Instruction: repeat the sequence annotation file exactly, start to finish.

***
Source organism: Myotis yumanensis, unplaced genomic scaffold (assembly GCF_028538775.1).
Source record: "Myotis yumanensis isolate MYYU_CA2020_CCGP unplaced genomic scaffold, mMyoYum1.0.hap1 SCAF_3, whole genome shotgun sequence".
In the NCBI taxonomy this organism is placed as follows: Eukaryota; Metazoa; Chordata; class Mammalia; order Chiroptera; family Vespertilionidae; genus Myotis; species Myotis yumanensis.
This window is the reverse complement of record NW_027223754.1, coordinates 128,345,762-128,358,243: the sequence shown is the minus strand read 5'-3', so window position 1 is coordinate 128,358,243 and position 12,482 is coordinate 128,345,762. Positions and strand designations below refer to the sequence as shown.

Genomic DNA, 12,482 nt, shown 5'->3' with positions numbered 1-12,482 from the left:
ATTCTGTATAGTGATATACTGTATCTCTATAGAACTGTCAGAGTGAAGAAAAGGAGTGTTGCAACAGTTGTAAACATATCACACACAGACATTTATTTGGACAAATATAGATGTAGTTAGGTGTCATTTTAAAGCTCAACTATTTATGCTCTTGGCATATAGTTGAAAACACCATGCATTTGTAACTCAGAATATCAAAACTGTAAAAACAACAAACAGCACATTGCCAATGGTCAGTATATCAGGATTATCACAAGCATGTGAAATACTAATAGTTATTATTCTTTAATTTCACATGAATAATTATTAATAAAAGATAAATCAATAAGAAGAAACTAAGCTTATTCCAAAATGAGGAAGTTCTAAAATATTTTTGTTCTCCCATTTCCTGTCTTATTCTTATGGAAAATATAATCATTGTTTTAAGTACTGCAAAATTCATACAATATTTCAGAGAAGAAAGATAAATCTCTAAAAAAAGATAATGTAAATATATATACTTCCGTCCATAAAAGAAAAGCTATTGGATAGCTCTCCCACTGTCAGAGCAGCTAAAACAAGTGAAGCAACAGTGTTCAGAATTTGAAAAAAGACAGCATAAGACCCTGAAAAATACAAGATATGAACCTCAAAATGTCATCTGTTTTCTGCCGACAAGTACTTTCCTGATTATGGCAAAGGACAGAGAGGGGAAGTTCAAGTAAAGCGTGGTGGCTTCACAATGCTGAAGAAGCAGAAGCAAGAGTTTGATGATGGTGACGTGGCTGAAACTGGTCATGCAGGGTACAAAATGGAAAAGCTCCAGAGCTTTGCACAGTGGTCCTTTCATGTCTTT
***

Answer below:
Source organism: Myotis yumanensis, unplaced genomic scaffold (assembly GCF_028538775.1).
Source record: "Myotis yumanensis isolate MYYU_CA2020_CCGP unplaced genomic scaffold, mMyoYum1.0.hap1 SCAF_3, whole genome shotgun sequence".
In the NCBI taxonomy this organism is placed as follows: Eukaryota; Metazoa; Chordata; class Mammalia; order Chiroptera; family Vespertilionidae; genus Myotis; species Myotis yumanensis.
This window is the reverse complement of record NW_027223754.1, coordinates 128,345,762-128,358,243: the sequence shown is the minus strand read 5'-3', so window position 1 is coordinate 128,358,243 and position 12,482 is coordinate 128,345,762. Positions and strand designations below refer to the sequence as shown.

Genomic DNA, 12,482 nt, shown 5'->3' with positions numbered 1-12,482 from the left:
ATTCTGTATAGTGATATACTGTATCTCTATAGAACTGTCAGAGTGAAGAAAAGGAGTGTTGCAACAGTTGTAAACATATCACACACAGACATTTATTTGGACAAATATAGATGTAGTTAGGTGTCATTTTAAAGCTCAACTATTTATGCTCTTGGCATATAGTTGAAAACACCATGCATTTGTAACTCAGAATATCAAAACTGTAAAAACAACAAACAGCACATTGCCAATGGTCAGTATATCAGGATTATCACAAGCATGTGAAATACTAATAGTTATTATTCTTTAATTTCACATGAATAATTATTAATAAAAGATAAATCAATAAGAAGAAACTAAGCTTATTCCAAAATGAGGAAGTTCTAAAATATTTTTGTTCTCCCATTTCCTGTCTTATTCTTATGGAAAATATAATCATTGTTTTAAGTACTGCAAAATTCATACAATATTTCAGAGAAGAAAGATAAATCTCTAAAAAAAGATAATGTAAATATATATACTTCCGTCCATAAAAGAAAAGCTATTGGATAGCTCTCCCACTGTCAGAGCAGCTAAAACAAGTGAAGCAACAGTGTTCAGAATTTGAAAAAAGACAGCATAAGACCCTGAAAAATACAAGATATGAACCTCAAAATGTCATCTGTTTTCTGCCGACAAGTACTTTCCTGATTATGGCAAAGGACAGAGAGGGGAAGTTCAAGTAAAGCGTGGTGGCTTCACAATGCTGAAGAAGCAGAAGCAAGAGTTTGATGATGGTGACGTGGCTGAAACTGGTCATGCAGGGTACAAAATGGAAAAGCTCCAGAGCTTTGCACAGTGGTCCTTTCATGTCTTT